Sheen warns, “As you know, our Founding Fathers built the Electoral College to safeguard the American people from the dangers of a demagogue and to ensure that the presidency only goes to someone who is to an ’eminent degree and down with the requisite qualifications.'”
The actors repeatedly insist they are not asking electors to vote for Clinton, just not to vote for Trump.
Their message claims, “What is evident is that Donald Trump lacks more than the qualifications to be president. He lacks the necessary stability and clearly the respect for the Constitution of our great nation.”
The video, released on YouTube by a group called Unite for America, does not have any superstar Democrats such as George Clooney or Barbara Streisand, but it does include such recognizable actors as Debra Messing, Noah Wyle, Mike Farrell and Loretta Swit.
Additionally, Democratic Party activist Daniel Brezenoff ran full-page newspaper ads across the country on Wednesday urging Electoral College members to “vote their conscience” as part of what Politico called “a pressure campaign intended to block the election of Donald Trump.”
The ads ran in the Washington Post, Philadelphia Inquirer, Austin American-Statesman, Salt Lake City Tribune and Tampa Bay Times, and in the Atlanta Journal-Constitution and the Wisconsin State Journal on Thursday.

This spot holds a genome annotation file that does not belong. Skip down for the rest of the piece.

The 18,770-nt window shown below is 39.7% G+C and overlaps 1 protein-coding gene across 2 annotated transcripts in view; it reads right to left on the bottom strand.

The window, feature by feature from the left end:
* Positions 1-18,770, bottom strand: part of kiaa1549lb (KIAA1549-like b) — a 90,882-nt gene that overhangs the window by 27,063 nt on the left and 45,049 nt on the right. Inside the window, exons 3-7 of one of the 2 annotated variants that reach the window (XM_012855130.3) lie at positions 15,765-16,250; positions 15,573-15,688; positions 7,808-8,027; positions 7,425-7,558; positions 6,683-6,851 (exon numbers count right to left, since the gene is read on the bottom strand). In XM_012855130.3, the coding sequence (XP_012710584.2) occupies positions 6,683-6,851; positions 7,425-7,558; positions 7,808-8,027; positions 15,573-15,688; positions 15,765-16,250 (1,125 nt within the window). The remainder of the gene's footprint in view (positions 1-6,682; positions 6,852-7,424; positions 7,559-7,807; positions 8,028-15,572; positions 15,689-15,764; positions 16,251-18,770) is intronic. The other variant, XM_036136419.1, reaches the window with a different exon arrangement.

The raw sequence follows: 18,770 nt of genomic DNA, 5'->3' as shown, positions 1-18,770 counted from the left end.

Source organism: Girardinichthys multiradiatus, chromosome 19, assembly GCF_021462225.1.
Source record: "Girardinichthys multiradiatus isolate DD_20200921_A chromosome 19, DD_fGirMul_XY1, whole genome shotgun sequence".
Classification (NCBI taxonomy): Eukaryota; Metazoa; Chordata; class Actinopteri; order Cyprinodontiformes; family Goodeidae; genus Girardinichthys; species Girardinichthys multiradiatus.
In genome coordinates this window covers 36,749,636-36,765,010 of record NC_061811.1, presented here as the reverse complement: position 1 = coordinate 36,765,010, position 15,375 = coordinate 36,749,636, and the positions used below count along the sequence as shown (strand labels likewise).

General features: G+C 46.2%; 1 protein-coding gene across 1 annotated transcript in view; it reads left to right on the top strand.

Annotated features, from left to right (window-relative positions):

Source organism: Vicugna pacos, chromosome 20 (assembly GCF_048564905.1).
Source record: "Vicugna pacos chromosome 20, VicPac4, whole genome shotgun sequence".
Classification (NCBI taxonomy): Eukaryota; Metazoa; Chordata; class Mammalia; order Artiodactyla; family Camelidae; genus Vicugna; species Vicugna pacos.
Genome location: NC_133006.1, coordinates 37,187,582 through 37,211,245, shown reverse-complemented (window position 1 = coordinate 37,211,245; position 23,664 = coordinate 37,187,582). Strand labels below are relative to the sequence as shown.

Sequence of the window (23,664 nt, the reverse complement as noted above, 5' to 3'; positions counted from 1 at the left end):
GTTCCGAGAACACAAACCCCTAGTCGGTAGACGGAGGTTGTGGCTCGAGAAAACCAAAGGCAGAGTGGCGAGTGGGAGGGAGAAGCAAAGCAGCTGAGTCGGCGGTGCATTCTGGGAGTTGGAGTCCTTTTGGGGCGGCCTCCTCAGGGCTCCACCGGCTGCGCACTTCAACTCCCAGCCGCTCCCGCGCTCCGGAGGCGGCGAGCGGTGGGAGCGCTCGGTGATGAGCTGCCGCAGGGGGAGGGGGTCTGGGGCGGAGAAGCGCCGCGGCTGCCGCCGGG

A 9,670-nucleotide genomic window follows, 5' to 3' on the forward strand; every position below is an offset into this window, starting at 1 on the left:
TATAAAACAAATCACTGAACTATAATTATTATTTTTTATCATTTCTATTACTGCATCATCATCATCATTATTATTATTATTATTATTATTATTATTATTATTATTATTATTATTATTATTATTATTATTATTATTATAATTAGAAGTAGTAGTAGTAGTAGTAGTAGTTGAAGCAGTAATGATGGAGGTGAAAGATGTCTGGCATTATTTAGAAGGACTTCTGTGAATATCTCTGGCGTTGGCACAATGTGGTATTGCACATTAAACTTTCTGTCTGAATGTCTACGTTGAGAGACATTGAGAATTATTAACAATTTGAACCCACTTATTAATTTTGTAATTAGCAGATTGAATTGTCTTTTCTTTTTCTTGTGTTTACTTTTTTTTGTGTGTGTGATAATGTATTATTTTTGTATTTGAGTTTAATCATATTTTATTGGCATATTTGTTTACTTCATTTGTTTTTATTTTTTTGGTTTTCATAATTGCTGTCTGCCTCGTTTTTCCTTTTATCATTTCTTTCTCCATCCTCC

The ads said Trump’s “inauguration would present a grave and continual threat to the Constitution, to domestic tranquility and to international stability.”
As WND reported last week, the plan to stop Trump in the Electoral College was the brainchild of Democrats who call themselves “The Hamilton Electors.”
But, as WND also reported, a survey of electors taken by the Associated Press seems to strongly indicate the plan was not working, because, “Most of it is falling on deaf ears.”
The AP said it tried to contact all 538 electors and actually interviewed more than 330 of them. It found little appetite among electors of either party to go rogue.
But even stopping Trump in the Electoral College probably would not have stopped him from becoming president.
That’s because if no one candidate receives enough votes in the Electoral College to become president, the election would move to the House of Representatives, where Trump would have almost certainly won.
To become president, 270 votes in the Electoral College are needed. Trump earned 306 electoral votes in the general election, and Clinton won 232.
If no candidate had received 270 votes on Monday in the Electoral College, the election would have gone to the House of Representatives.
The House would have then held what is called a “contingent election” in which each state would receive one vote, with the GOP holding a majority.
Just 37 Republican electors would have needed to defect to deny Trump victory in the Electoral College, which is what fueled Democrats’ hopes.
And, according to Fox News, “The Hamilton Electors hope that House Republicans would then pick the alternative Republican over Trump.”
But that would not have seemed possible.
That’s because the rules for a contingent election of the president in the House, outlined in the 12th Amendment, stipulate that only the three candidates who received the most electoral votes are eligible, when no one candidate reaches 270.
And the only candidates who received any Electoral College votes were Trump and Clinton.
Runners-up Gary Johnson of the Libertarian Party and the Green Party’s Jill Stein won no Electoral College votes.
And no viable third candidate had emerged. Of the names mentioned as possibilities, former Secretary of State Colin Powell has stayed mum, and Republican Gov. John Kasich of Ohio tweeted, “The election is over.”